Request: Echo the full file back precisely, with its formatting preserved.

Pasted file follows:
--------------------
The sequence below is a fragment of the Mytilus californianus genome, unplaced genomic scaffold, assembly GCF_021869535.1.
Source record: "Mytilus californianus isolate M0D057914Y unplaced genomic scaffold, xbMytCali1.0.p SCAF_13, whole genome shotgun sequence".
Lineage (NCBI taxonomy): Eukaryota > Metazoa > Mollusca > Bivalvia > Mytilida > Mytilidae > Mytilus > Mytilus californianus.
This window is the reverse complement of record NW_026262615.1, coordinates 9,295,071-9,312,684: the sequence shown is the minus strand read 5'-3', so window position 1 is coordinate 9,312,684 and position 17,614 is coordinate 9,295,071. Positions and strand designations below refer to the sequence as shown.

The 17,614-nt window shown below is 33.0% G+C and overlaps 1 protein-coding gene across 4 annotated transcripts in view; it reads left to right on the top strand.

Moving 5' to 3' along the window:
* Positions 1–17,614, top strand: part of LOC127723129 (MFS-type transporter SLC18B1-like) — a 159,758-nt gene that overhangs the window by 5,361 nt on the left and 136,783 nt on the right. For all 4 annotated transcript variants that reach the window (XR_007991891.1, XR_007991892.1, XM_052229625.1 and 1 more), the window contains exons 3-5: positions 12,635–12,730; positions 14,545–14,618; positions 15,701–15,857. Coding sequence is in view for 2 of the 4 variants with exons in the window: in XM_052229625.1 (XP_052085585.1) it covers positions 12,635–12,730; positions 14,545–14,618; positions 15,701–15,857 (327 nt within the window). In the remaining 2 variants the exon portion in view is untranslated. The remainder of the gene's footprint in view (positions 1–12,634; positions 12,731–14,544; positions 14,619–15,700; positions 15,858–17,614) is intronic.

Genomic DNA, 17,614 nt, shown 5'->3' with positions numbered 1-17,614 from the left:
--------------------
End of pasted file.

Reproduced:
The sequence below is a fragment of the Mytilus californianus genome, unplaced genomic scaffold, assembly GCF_021869535.1.
Source record: "Mytilus californianus isolate M0D057914Y unplaced genomic scaffold, xbMytCali1.0.p SCAF_13, whole genome shotgun sequence".
Lineage (NCBI taxonomy): Eukaryota > Metazoa > Mollusca > Bivalvia > Mytilida > Mytilidae > Mytilus > Mytilus californianus.
This window is the reverse complement of record NW_026262615.1, coordinates 9,295,071-9,312,684: the sequence shown is the minus strand read 5'-3', so window position 1 is coordinate 9,312,684 and position 17,614 is coordinate 9,295,071. Positions and strand designations below refer to the sequence as shown.

The 17,614-nt window shown below is 33.0% G+C and overlaps 1 protein-coding gene across 4 annotated transcripts in view; it reads left to right on the top strand.

Moving 5' to 3' along the window:
* Positions 1–17,614, top strand: part of LOC127723129 (MFS-type transporter SLC18B1-like) — a 159,758-nt gene that overhangs the window by 5,361 nt on the left and 136,783 nt on the right. For all 4 annotated transcript variants that reach the window (XR_007991891.1, XR_007991892.1, XM_052229625.1 and 1 more), the window contains exons 3-5: positions 12,635–12,730; positions 14,545–14,618; positions 15,701–15,857. Coding sequence is in view for 2 of the 4 variants with exons in the window: in XM_052229625.1 (XP_052085585.1) it covers positions 12,635–12,730; positions 14,545–14,618; positions 15,701–15,857 (327 nt within the window). In the remaining 2 variants the exon portion in view is untranslated. The remainder of the gene's footprint in view (positions 1–12,634; positions 12,731–14,544; positions 14,619–15,700; positions 15,858–17,614) is intronic.

Genomic DNA, 17,614 nt, shown 5'->3' with positions numbered 1-17,614 from the left: